M. McNairy Largo FL USA:

Dear Mr. Sabit, Thank you for your cogent analysis of both the United States of America and of the Muslim world. I found your insights informative and provactive. I was particularly interested in your comment that a Democratic Party policy should include an identification of the "root causes of terrorism." Would you identify what you consider to be the "root causes" as well as potential policies that would address thoses causes? Thank you.

Los Angeles, CA:

If terrorists could vote in the US Elections, who would they vote for?

Find out at www.failedcolumnist.blogspot.com

Ram:

Mr. Sabit;

Palestinian problem can't be solved until Muslims including Palestinians accept the state of Isreal. Palestinian people get aid from the west every day. They wouldn't able to eat without the aid from the west. The Muslim world who say they are fighting America due it' support for Isreal pay for Palestinian suicide bombers. All Muslims want Isreal either to be destroyed or some how how disappear.

America is a better democracy than any other country in the world. It is not perfect as humans can't be perfect. Before they criticise American democracy they have to look around and see if other country is better. Muslim countries are the worst.

Gamal Khalifa, Cairo, Egypt:

Dear Mr. Sabit;

Talking about the U.S. nation governed by special interests on behalf of corporate America, I was once enlightened back in 1999 by reading a book called "Treason, The New World Order" by Gurudas, Cassandra Press, San Rafael, California. I would encourage everyone interested about this so called "conspiracy" to read this book.

daniel:

Thank you Mahmoud Sabit for your response. I thought it was very intelligent and believe if all civilizations converse in like-minded fashion just perhaps...there might be hope for the silly beast called man. Also I did not mean to insult Islam by construing it as a left wing society (equating it with Marxism which is notorious for being against religion). What I meant was, what I was trying to get at in responding, is that I do not believe social problems can be solved without an increase in human individuality and intelligence. I fully agree with the evils of oligarchy, etc. as Vidal points out and which you do as well, apparently, but I find no easy solution in just leaning leftward to the masses. This seems to me to just ruin the economy by contradicting the best and brightest--and I feel it ruins the environment as well and by no means overcomes the problem of war. I feel it something of delusion in American society to believe all can be provided for, environmental problems can be overcome, war can be put at bay, etc. just by going leftward. Life is really that easy? I believe democracy let alone socialism and communism are viable solutions only if the populace is extremely enlightened--something of a mass which does not squash individuality, does not rampage in war, does not ruin the environment, etc. The difficulty in human politics is that man does not correspond to our most noble political aspirations. We would like to see the most noble political structures realized, but the men we have to work with now are inadequate. How to arrive at our noble conceptions without doing injustice to current man seems the question....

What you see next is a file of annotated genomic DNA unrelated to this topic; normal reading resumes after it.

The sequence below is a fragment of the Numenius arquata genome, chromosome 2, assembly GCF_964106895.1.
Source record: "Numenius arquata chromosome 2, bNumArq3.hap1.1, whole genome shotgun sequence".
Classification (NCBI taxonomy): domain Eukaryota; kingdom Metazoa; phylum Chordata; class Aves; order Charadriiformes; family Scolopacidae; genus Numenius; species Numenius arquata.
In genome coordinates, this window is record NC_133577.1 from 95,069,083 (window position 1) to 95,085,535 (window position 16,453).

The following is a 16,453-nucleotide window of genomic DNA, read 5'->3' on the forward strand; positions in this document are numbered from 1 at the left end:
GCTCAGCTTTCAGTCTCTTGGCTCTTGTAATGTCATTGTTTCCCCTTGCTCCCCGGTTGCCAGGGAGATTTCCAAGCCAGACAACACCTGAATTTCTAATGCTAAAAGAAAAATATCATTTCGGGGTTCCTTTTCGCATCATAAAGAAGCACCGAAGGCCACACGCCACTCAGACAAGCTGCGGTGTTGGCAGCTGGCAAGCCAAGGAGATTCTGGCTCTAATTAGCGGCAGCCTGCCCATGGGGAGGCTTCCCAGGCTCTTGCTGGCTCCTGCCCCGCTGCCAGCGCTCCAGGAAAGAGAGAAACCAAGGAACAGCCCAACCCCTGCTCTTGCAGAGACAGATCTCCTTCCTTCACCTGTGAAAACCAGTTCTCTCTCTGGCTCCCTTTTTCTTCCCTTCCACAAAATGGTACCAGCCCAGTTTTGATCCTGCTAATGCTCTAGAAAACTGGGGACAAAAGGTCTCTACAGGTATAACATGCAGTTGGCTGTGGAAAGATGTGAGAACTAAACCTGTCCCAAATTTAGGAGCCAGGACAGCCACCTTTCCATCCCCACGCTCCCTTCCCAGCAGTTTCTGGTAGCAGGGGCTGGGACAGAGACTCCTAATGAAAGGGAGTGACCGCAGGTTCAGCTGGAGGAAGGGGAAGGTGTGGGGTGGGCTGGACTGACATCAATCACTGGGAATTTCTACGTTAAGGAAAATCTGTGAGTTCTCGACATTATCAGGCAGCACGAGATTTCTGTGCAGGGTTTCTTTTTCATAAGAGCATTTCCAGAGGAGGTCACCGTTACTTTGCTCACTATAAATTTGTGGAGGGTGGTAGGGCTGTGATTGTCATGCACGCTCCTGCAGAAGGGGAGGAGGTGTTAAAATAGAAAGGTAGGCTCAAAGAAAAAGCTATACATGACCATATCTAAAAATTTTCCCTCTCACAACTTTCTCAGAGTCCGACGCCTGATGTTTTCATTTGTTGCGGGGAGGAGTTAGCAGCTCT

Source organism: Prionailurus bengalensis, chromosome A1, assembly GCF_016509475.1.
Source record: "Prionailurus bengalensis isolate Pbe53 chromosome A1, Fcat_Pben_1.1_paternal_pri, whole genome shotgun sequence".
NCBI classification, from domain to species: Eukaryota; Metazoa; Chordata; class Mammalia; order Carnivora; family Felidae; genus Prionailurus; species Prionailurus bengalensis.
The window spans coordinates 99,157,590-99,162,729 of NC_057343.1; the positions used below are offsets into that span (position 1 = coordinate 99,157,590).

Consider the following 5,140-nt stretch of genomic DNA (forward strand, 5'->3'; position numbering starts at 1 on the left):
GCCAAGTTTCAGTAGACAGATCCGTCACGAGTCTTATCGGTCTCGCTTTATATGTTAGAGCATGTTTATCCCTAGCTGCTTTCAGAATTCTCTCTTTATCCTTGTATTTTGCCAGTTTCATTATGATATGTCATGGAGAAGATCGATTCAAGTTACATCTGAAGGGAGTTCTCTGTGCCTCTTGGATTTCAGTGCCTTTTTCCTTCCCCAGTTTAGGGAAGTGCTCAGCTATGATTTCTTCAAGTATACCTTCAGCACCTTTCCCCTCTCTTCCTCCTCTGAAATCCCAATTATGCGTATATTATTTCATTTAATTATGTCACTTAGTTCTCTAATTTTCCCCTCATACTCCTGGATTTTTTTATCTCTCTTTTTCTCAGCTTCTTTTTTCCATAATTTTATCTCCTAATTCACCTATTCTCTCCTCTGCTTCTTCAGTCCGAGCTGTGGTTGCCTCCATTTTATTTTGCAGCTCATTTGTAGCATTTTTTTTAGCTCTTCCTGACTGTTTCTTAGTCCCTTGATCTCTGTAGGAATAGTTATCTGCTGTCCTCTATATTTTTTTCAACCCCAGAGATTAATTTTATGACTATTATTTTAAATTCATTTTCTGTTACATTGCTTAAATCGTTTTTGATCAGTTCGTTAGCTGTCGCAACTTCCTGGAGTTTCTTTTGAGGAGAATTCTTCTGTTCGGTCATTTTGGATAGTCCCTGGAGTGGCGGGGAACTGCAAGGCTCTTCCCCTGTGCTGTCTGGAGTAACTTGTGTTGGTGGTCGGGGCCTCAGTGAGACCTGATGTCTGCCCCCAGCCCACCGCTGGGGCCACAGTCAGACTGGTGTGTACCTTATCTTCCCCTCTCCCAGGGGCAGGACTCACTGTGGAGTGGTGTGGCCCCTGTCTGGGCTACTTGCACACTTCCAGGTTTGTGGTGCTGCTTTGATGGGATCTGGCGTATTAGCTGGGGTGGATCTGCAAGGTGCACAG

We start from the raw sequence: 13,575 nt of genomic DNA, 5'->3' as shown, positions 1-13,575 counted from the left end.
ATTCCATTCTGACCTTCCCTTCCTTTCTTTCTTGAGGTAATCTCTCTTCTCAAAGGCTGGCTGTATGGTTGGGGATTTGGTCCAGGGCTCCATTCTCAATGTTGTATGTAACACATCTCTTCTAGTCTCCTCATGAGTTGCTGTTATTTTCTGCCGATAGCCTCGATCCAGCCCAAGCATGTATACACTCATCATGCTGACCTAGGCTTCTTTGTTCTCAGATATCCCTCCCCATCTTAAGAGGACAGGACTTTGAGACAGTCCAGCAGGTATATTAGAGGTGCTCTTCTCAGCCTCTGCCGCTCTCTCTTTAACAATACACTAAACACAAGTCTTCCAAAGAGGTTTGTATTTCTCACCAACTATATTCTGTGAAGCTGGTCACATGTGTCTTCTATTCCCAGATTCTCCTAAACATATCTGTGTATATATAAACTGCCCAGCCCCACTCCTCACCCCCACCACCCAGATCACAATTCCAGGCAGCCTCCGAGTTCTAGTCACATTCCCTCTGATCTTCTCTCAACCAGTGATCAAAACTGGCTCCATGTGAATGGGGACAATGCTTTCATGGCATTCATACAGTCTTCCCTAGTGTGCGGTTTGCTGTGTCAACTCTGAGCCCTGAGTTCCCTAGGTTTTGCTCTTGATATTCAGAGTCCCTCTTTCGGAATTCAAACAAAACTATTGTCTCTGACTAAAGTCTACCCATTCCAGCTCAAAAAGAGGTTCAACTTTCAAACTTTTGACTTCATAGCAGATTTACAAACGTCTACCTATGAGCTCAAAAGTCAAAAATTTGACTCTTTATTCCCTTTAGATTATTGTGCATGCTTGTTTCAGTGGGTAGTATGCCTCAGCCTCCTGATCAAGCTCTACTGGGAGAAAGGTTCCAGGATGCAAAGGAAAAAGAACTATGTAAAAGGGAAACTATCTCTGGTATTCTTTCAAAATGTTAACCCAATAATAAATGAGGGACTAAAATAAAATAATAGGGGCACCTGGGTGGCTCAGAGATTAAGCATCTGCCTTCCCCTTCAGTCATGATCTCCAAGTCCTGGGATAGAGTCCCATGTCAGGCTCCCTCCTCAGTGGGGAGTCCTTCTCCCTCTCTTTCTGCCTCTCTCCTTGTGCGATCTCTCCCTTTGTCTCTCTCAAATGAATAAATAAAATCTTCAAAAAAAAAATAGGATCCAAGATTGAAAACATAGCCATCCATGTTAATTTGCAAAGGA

Mahmoud Sabit:

Daniel
Many thanks for your comments, I have to say that I am less familiar with Gore Vidal's politics than I am with his work on historical subjects, but I would consider him along with Barbara Tuchman an eminent modern American Historian. Vidal is an American Patrician, from a wealthy privileged background, with a good grounding in US constitutional law. I'm not sure why you would consider the admirable expression of government by the people for the people in the context of the US constitution as Marxist/Leninist? As I understand it he is arguing about the influence over state policy, especially foreign policy that special economic interests represent, he is arguing that government should not be under the tutelage of large economic blocks of power, especially when this influence affects policies that are contrary to the interests of a nation's fundamental strategic concerns. He is also arguing about equal rights under the law, rather than disproportionate legal Judgment based on a person wealth, as example; how a wealthy individual can destroy his less fortunate legal opponent through a blizzard of litigation, literally outspending his protagonist, who eventually will no longer be able to legally contest his accusations, and will be judged accordingly however guilty or innocent he is. This is unjust and is an abuse of privilege and wealth. It must be very frustrating to have to be proponents of a tradition of following the precepts of the thinkers of an egalitarian enlightenment and at the same time uphold a capitalist democracy, where all sorts of perks and privileges are reserved for the wealthy, yet at the same time having to deal with a working class population. We see this in the disproportionate sentences often issued to 'blue collar' crime and 'white collar crime' security fraud and shoplifting.